RealTime IT News

Awfully Lawful Purchase as LexisNexis Snaps Up CourtLink

Information facilitator LexisNexis moved to bolster its offerings Wednesday when it agreed to acquire Bellevue, Wash.'s CourtLink Corp., which lets users file court documents via the Internet.

Fiscal terms of the purchase were not made public and the deal is subject to CourtLink shareholders.

What would seem to make this a happy marriage is that, although LexisNexis is widely used by students in universities and colleges, its information database is equally appealing to legal professionals, which is where CourtLink comes in. As a leading provider of Web-based legal document storage and retrieval, CourtLink can only increase LexisNexis' court-related materials online.

CourtLink is credited as the first firm to create a single online platform for accessing records and filing documents with the courts via the Web. CourtLink bangs out more than a million filed pages per month from 90 courts online. In total, users may search and retrieve case information from more than 200 million court records in 1,400 federal, state and local court systems.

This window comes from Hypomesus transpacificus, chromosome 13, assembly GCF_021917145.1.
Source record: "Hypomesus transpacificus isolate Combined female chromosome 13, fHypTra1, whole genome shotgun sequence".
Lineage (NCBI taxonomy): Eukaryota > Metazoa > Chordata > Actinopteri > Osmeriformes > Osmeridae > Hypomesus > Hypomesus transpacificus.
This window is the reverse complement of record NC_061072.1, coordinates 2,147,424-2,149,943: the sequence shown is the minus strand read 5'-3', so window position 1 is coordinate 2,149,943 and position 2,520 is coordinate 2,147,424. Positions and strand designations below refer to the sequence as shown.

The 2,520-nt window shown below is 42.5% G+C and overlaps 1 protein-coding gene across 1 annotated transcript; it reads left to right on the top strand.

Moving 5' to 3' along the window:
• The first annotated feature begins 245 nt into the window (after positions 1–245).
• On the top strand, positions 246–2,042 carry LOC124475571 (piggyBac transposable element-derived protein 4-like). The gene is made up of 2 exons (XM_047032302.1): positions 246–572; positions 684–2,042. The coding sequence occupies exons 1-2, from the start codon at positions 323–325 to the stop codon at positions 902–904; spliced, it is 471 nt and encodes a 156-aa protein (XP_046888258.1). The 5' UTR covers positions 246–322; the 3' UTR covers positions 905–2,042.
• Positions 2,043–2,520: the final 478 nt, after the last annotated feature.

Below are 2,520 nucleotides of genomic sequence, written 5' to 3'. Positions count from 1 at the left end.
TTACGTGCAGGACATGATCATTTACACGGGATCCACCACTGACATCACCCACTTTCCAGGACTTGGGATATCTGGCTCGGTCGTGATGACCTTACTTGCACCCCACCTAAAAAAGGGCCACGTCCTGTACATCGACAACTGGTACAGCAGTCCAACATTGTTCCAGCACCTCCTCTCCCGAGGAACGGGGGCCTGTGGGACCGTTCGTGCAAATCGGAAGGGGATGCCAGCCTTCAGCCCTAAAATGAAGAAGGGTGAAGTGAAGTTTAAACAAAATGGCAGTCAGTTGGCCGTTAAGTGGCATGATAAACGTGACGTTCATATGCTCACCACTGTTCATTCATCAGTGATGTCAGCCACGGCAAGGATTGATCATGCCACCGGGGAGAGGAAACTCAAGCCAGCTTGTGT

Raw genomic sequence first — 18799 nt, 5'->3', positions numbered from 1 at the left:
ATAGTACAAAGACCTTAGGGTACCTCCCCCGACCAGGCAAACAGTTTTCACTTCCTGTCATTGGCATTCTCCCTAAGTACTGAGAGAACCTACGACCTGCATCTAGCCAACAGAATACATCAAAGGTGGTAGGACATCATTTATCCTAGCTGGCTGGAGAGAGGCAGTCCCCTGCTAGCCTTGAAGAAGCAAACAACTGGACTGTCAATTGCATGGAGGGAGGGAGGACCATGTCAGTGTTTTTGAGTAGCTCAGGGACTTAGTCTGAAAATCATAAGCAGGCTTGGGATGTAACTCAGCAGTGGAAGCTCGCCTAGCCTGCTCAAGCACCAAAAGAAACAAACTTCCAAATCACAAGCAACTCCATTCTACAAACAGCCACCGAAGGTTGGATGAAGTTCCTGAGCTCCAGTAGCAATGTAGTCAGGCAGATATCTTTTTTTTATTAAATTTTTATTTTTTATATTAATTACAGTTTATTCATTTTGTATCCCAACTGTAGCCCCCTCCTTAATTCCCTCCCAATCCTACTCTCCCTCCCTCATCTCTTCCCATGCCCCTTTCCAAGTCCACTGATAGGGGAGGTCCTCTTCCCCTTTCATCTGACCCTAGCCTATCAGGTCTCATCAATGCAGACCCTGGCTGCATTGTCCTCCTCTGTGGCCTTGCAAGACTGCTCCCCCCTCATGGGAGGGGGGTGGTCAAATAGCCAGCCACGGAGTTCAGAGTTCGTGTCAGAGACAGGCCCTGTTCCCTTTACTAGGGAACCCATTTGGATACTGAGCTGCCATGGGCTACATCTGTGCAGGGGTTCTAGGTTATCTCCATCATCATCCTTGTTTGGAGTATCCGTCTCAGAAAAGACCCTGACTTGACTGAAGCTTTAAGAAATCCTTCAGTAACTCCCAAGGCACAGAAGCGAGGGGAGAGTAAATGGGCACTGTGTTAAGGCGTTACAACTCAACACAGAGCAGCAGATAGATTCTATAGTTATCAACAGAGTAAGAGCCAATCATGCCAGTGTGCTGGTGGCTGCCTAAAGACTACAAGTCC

"We firmly believe the online services and emerging markets CourtLink has pioneered will bring tremendous value to the legal profession at large," said Lou Andreozzi, president and chief executive officer, North American Legal Markets, LexisNexis.

CourtLink will continue to operate from its Bellevue headquarters after the acquisition, operating as a separate business unit of LexisNexis. CourtLink CEO Henry Givray resigned to pursue other CEO opportunities, paving the way for Chief Operations Officer Ann Fullenkamp to run CourtLink in his stead.

In related news Wednesday, LexisNexis said it would work with media analysis firm CARMA international to deliver a new Web-based tool for monitoring and evaluating media coverage of major corporations to the academic community.